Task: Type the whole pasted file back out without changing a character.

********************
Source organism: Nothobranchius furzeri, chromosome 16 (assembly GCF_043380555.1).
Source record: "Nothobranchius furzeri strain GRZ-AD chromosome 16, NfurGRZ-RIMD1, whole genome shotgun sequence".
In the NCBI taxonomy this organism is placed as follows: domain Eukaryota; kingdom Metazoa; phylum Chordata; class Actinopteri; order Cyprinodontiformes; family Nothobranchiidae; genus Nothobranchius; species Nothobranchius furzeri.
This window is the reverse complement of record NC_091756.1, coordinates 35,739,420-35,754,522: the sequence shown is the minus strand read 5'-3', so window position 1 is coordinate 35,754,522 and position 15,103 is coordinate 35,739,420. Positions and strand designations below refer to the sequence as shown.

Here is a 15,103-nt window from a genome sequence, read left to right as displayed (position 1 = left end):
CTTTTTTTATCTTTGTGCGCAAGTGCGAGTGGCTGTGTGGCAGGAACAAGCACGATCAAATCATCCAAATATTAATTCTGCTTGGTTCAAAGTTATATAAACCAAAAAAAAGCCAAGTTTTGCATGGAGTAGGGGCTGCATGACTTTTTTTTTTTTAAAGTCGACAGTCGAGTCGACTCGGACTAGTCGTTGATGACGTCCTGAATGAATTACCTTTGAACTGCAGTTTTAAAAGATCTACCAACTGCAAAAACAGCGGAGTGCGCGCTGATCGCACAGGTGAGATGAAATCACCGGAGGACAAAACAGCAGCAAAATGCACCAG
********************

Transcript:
Source organism: Nothobranchius furzeri, chromosome 16 (assembly GCF_043380555.1).
Source record: "Nothobranchius furzeri strain GRZ-AD chromosome 16, NfurGRZ-RIMD1, whole genome shotgun sequence".
In the NCBI taxonomy this organism is placed as follows: domain Eukaryota; kingdom Metazoa; phylum Chordata; class Actinopteri; order Cyprinodontiformes; family Nothobranchiidae; genus Nothobranchius; species Nothobranchius furzeri.
This window is the reverse complement of record NC_091756.1, coordinates 35,739,420-35,754,522: the sequence shown is the minus strand read 5'-3', so window position 1 is coordinate 35,754,522 and position 15,103 is coordinate 35,739,420. Positions and strand designations below refer to the sequence as shown.

Here is a 15,103-nt window from a genome sequence, read left to right as displayed (position 1 = left end):
CTTTTTTTATCTTTGTGCGCAAGTGCGAGTGGCTGTGTGGCAGGAACAAGCACGATCAAATCATCCAAATATTAATTCTGCTTGGTTCAAAGTTATATAAACCAAAAAAAAGCCAAGTTTTGCATGGAGTAGGGGCTGCATGACTTTTTTTTTTTTAAAGTCGACAGTCGAGTCGACTCGGACTAGTCGTTGATGACGTCCTGAATGAATTACCTTTGAACTGCAGTTTTAAAAGATCTACCAACTGCAAAAACAGCGGAGTGCGCGCTGATCGCACAGGTGAGATGAAATCACCGGAGGACAAAACAGCAGCAAAATGCACCAG